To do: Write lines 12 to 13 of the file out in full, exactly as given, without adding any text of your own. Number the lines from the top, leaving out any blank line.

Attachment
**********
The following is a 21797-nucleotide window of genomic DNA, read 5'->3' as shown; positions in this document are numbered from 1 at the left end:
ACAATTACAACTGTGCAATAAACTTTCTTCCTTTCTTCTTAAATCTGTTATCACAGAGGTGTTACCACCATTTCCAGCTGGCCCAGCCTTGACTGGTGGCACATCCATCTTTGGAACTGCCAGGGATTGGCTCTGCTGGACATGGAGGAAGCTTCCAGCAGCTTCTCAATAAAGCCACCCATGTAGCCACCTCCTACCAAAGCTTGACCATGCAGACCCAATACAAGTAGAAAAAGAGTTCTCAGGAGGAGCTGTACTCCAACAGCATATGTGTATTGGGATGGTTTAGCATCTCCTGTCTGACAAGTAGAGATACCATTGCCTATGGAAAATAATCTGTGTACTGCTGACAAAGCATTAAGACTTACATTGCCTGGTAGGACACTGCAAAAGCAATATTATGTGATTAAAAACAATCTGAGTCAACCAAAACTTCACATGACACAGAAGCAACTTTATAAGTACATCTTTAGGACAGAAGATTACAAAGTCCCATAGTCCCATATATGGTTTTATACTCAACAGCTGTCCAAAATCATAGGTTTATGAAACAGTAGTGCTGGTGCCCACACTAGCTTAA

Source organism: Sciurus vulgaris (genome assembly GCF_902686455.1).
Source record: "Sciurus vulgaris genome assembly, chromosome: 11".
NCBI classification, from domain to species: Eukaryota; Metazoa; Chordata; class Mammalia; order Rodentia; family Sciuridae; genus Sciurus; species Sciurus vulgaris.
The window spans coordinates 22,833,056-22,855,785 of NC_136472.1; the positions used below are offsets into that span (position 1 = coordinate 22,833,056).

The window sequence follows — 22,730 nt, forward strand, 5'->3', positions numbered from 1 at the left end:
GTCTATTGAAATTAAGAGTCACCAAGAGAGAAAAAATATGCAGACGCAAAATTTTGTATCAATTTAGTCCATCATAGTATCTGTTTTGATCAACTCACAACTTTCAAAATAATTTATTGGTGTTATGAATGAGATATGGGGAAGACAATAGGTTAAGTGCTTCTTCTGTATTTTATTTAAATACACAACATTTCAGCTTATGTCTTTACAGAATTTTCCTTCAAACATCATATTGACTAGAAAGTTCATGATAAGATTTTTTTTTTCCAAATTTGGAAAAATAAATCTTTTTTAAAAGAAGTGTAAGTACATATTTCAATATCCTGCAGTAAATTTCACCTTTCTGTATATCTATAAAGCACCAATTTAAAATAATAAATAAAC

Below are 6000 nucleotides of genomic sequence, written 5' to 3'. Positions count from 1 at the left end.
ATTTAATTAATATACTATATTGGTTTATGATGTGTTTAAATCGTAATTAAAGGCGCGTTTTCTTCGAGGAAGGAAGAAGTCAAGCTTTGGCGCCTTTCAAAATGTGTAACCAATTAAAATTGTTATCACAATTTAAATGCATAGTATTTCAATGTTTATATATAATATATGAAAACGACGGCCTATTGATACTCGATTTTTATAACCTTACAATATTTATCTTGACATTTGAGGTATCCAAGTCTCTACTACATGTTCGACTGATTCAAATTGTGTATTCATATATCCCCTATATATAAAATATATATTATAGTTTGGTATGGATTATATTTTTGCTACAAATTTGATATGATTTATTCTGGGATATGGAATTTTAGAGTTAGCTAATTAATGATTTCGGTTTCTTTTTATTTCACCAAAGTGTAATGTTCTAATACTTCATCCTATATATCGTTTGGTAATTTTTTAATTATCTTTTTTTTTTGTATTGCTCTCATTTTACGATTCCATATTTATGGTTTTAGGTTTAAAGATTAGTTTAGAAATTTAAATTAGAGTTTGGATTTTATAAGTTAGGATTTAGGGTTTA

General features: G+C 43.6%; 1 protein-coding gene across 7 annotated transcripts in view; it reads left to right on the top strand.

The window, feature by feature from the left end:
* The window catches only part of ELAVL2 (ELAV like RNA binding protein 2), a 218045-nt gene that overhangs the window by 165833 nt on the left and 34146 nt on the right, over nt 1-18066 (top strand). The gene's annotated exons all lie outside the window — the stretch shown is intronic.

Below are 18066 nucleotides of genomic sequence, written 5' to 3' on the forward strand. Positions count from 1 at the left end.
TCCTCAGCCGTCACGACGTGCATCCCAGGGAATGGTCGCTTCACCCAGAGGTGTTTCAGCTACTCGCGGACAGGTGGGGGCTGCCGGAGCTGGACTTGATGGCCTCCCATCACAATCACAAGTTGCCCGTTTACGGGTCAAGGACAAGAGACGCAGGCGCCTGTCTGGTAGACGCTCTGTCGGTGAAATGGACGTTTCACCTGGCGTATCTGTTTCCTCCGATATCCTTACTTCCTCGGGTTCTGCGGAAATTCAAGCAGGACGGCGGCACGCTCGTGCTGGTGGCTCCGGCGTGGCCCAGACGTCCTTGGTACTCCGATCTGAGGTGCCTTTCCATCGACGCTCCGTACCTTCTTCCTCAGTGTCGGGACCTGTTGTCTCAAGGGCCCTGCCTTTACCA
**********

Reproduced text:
The window, feature by feature from the left end:
* The window catches only part of ELAVL2 (ELAV like RNA binding protein 2), a 218045-nt gene that overhangs the window by 165833 nt on the left and 34146 nt on the right, over nt 1-18066 (top strand). The gene's annotated exons all lie outside the window — the stretch shown is intronic.